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Smoke and Mirrors over Jobs


Sound over substance. Political rhetoric requires analysis in reality how much will David Cameron’s summit at Number 10 this week boost to the economy.

It was notable that nearly half the 19 companies attending the meeting with the PM were retailers, with the 34,000 new jobs they announced making up 80% of the total.

Scratching the surface a little more, most of the ‘new’ posts had in fact been announced already, and it was not made clear how many are part-time or temporary and all are low level.Supermarkets are major employers and offer good career structures, but they won’t turn around the UK economy single – handed. The majority of these jobs will be shelf fillers or cashiers but will be dealing with disposable income rather than creating wealth.

Overall, some 42,500 new jobs were announced, and that is positive news. However this is not enough to cover the layoffs in financial services alone and doesn’t make a dent in replacing the 310,000 jobs lost in manufacturing in the recession. Dare we also mention the 330,000 redundancies to come from the bloated public sector.

Two-and-a-half million people are currently on the dole but 8 million are economically inactive which is a huge burden to carry, but headline unemployment has not been as bad as expected in this downturn. Employers have made more effort to preserve jobs, even if this has been at the cost of pay cuts and freezes or short-time working.

But not all jobs created are equal. A sacked civil servant may or may not have the transferable skills to move into a new job. Picking in a supermarket warehouse paying £12,000 is not a substitute for a skilled manufacturing job, where the average earnings are nearer £30,000.

Certain groups, including the young, who lack experience, and the old who are deemed to be expensive and lacking in vigour, are suffering disproportionately. Recent legislation will lead to positive discrimination against women, it is political madness to continually increase the burden on employers.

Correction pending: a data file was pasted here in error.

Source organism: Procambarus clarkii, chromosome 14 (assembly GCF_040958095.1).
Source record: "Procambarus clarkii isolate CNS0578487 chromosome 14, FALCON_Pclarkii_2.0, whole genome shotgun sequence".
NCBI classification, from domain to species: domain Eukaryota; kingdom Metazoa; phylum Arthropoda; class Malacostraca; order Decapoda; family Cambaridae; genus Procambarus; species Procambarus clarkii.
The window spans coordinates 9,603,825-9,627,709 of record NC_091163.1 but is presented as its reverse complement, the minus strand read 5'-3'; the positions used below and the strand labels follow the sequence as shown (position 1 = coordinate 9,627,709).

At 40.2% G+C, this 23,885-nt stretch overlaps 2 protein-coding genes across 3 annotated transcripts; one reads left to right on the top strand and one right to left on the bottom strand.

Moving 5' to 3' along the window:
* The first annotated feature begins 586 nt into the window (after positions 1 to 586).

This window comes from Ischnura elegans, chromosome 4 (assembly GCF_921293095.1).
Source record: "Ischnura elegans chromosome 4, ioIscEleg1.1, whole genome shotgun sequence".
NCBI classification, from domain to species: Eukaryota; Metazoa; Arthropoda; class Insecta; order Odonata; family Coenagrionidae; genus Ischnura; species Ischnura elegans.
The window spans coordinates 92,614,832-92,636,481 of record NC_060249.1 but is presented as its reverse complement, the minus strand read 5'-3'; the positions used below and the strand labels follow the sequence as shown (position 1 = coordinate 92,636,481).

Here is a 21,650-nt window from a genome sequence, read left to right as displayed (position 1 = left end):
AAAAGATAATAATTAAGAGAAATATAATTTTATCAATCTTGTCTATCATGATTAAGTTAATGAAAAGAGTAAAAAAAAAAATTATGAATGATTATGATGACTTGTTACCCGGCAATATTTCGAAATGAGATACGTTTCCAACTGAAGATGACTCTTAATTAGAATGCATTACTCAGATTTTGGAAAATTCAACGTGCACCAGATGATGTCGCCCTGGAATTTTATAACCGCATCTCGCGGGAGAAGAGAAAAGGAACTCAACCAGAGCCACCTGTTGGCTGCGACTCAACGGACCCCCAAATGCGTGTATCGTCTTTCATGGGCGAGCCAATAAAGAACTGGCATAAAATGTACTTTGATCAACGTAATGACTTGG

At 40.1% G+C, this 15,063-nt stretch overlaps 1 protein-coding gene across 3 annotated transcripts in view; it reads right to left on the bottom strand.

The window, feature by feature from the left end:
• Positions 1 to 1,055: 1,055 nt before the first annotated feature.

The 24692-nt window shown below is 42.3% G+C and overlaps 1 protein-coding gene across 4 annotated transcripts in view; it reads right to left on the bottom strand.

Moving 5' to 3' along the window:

The signs already are that rebalancing the economy so that exports and manufacturing play a bigger role is proving easier to say than to do. Regions with a high exposure to the public sector are in the eye of the employment tornado with much worse to come.

Manufacturing is doing well: output is expected to have risen by 3.8pc in 2010 and it is currently the best-performing sector of the UK economy, the first time since World War 2.

Unfortunately that will not lead to the creation of a large numbers of jobs. The industrial firms that have survived the successive downturns have done so by investing in technology, improving productivity and employing fewer people: The average UK-owned manufacturing firm has just ten staff.

Firms are wary of taking on permanent staff in the current climate and many, including motor manufacturer Toyota, are looking to hire agency workers instead. Who can blame them when employment regulations as so hostile to the employer.

Even when manufacturers do want to beef up their payroll they face an entrenched issue of skill shortages. Where are the welders, bench joiners, CNC operators, warehousemen and care workers – they all seem to be well trained Polish Workers brought in by specialist recruiters.

Industry is paying the price now for a ‘lost generation’ of skilled blue collar workers from the 1980s, when manufacturing withered and apprenticeships fell into decline.

The UK used to be a great industrial nation. As recently as 1980, 6.6m people were employed in industry. Now that figure has dropped to 2.75m. Many of our best-known companies have been sold into foreign hands or are in the transient ownership of hedge funds.

Over the past 30 years successive governments have grappled with the question of what a post-industrial Britain will do to pay its way. We have tried consumption and housing booms, we have tried financial engineering.We need to get back to basics – wealth creation.

We need the government to come up with some better answers which have to start with a skills based education policy as we can’t all work in retail. Regeneration moves have been deferred and trying to promote growth in the teeth of a gale is an enormous challenge but this government can’t cheat the electorate as Labour did by employing the unemployable in public sector roles for which we will pay for a generation

 

Author: Chris Slay

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